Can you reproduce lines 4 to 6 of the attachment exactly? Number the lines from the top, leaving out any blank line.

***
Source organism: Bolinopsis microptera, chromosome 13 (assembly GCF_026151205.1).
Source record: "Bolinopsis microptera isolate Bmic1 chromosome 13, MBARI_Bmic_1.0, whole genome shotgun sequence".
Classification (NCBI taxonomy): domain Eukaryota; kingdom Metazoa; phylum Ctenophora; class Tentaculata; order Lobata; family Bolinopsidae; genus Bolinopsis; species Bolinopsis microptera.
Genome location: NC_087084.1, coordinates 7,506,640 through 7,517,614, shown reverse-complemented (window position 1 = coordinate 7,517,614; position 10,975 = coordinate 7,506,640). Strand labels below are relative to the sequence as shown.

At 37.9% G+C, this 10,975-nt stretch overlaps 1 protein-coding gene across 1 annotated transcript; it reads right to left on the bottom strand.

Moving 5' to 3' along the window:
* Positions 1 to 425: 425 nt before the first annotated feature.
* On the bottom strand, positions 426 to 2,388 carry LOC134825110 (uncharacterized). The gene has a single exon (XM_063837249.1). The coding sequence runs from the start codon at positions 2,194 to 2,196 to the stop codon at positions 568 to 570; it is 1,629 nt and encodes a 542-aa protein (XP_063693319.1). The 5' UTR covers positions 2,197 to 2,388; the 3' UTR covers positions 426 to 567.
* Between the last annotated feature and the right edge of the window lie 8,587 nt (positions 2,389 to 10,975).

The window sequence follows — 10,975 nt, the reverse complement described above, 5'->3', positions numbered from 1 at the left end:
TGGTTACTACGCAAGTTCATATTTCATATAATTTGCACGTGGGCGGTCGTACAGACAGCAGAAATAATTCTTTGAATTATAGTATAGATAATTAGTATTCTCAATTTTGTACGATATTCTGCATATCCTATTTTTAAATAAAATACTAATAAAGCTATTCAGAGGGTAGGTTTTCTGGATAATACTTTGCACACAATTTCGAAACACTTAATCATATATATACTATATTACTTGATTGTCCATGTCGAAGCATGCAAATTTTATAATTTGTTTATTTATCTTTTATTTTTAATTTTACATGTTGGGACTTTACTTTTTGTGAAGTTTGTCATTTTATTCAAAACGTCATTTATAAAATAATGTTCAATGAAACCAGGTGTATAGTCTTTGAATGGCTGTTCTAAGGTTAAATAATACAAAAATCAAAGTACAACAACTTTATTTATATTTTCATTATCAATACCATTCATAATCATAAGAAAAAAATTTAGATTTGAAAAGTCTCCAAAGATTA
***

Genome location: NC_087084.1, coordinates 7,506,640 through 7,517,614, shown reverse-complemented (window position 1 = coordinate 7,517,614; position 10,975 = coordinate 7,506,640). Strand labels below are relative to the sequence as shown.

At 37.9% G+C, this 10,975-nt stretch overlaps 1 protein-coding gene across 1 annotated transcript; it reads right to left on the bottom strand.

Moving 5' to 3' along the window: